Digital Privacy at Stake (leadersedge.com)

Intellectual Property of Digital Twins

The question of who owns the intellectual property rights to the data generated by digital twins will become relevant in the future. Due to the high initial investment costs, only major organizations create and employ digital twins as of now. However, as minor-scale digital twins become commercially viable in the future, ownership of digital twins should be assigned. Digital twins can be divided into primary and derivative digital twins to define ownership. The primary digital twin is the original digital twin with the most data and is the central digital twin. The derivative digital twin is any digital twin that draws information from the primary digital twin to support a related process or service. Ownership of the primary digital twin is given to the firm that paid for creating the digital twin. The owner of the primary digital twin can now distribute intellectual property rights to other organizations, including the digital twin platform company, which can be a realistic solution.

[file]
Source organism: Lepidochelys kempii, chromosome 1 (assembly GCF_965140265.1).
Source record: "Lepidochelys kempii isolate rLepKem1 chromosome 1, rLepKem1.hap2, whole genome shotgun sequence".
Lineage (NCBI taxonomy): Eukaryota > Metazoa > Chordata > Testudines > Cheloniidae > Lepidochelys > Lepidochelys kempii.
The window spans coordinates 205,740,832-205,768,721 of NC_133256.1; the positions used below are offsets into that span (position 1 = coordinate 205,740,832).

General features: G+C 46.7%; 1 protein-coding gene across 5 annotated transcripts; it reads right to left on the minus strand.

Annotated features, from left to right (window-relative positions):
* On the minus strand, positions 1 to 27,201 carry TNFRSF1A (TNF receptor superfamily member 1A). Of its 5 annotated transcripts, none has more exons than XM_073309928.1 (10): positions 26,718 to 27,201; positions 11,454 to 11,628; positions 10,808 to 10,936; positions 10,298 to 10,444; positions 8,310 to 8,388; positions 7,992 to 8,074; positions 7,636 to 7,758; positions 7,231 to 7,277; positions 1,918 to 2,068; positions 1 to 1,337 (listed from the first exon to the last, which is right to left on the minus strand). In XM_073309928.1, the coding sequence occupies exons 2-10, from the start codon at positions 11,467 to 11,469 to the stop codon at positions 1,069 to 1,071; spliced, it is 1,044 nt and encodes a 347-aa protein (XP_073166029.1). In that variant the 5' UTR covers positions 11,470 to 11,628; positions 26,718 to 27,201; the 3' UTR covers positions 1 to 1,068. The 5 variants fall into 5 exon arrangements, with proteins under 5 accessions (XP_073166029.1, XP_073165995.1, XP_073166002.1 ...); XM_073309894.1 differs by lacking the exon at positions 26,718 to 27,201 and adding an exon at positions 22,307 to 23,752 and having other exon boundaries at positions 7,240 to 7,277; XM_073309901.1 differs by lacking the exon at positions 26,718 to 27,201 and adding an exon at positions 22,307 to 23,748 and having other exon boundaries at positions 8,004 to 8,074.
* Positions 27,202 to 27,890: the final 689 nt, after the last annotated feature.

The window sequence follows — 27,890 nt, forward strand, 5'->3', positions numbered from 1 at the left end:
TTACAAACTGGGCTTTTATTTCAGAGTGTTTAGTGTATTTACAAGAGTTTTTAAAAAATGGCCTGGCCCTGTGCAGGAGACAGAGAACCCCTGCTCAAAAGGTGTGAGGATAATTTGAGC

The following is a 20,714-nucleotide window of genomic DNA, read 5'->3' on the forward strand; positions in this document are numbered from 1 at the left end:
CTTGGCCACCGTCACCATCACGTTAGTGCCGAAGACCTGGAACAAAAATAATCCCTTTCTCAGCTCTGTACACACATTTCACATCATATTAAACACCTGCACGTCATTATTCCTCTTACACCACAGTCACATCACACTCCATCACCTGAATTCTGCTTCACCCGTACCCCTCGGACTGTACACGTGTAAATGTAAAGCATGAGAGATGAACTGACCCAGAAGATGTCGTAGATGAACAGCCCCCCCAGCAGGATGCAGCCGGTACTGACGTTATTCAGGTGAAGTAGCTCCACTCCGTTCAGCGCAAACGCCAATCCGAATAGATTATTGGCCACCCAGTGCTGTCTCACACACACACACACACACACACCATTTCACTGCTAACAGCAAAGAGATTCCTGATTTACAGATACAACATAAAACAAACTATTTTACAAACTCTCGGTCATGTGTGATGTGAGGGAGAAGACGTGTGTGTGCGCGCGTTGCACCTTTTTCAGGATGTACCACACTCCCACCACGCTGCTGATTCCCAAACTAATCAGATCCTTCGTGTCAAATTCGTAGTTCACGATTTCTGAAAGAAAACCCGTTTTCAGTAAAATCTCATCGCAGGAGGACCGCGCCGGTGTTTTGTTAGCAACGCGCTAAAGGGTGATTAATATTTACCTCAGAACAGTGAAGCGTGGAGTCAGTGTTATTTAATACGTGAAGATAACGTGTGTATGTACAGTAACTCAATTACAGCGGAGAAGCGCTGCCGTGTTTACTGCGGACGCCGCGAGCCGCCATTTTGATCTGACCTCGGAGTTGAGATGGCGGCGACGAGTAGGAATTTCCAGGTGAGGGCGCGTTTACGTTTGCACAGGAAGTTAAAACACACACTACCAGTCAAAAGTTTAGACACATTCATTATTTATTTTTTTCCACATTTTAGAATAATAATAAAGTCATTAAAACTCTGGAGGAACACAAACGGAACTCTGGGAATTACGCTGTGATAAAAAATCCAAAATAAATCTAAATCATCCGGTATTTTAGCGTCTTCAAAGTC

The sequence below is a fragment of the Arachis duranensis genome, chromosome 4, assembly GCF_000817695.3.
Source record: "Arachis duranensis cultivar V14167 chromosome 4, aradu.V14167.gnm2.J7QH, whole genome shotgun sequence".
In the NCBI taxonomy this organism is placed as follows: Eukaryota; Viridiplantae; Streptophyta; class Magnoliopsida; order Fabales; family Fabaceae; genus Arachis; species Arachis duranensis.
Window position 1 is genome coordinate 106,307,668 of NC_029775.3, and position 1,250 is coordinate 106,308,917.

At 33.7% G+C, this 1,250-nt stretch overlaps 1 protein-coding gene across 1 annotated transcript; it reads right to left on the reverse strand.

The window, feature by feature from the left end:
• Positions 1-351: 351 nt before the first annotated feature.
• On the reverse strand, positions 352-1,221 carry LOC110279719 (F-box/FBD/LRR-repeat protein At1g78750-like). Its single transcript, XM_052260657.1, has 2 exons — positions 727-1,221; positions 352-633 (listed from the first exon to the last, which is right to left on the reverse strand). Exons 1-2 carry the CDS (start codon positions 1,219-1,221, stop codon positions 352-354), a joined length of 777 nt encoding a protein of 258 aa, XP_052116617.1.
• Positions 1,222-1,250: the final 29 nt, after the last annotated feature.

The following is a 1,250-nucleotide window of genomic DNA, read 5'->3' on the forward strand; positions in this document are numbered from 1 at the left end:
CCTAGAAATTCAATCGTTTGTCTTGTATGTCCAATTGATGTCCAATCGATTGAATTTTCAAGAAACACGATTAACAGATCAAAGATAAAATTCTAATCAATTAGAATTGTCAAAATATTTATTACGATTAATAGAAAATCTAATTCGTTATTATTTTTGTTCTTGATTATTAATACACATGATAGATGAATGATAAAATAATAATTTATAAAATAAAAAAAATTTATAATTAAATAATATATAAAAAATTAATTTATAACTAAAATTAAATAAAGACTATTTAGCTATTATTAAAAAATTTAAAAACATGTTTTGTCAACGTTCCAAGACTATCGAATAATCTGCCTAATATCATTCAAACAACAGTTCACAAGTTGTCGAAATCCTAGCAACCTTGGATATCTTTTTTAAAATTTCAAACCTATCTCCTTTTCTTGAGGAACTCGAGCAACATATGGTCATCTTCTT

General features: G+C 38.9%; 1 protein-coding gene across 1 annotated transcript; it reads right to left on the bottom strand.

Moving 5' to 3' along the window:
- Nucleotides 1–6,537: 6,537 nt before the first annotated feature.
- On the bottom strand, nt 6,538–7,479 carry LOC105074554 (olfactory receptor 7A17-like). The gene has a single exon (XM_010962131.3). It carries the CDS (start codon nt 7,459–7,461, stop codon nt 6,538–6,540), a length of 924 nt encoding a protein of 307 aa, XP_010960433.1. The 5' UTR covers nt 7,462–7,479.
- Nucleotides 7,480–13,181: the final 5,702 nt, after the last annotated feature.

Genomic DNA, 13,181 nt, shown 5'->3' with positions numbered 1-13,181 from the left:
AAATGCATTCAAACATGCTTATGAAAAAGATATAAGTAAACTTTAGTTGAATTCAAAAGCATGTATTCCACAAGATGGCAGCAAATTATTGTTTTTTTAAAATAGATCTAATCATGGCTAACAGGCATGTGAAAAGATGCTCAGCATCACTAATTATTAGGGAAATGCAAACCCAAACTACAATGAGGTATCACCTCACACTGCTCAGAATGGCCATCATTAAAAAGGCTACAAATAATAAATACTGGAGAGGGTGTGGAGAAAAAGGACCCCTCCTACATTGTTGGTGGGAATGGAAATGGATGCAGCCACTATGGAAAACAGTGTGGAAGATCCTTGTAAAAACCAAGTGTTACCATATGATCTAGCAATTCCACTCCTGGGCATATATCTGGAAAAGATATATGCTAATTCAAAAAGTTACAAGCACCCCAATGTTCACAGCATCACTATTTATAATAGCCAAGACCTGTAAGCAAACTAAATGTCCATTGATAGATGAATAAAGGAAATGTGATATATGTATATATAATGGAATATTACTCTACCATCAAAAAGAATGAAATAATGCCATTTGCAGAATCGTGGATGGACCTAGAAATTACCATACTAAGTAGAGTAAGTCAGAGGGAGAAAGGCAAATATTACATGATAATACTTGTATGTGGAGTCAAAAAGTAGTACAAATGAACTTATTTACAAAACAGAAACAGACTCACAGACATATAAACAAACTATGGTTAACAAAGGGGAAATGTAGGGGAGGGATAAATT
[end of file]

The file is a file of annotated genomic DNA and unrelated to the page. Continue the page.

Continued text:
The revolution that will be brought about as digital twin technology advances is regarded as phenomenal. Industrial processes will be more precise, and personalized care for patient s may come true. However, digital privacy and ownership issues must be appropriately addressed for this to happen. It is important to consider how much digital twin technology will influence society in the future.

김영민  swimskykim@g.skku.edu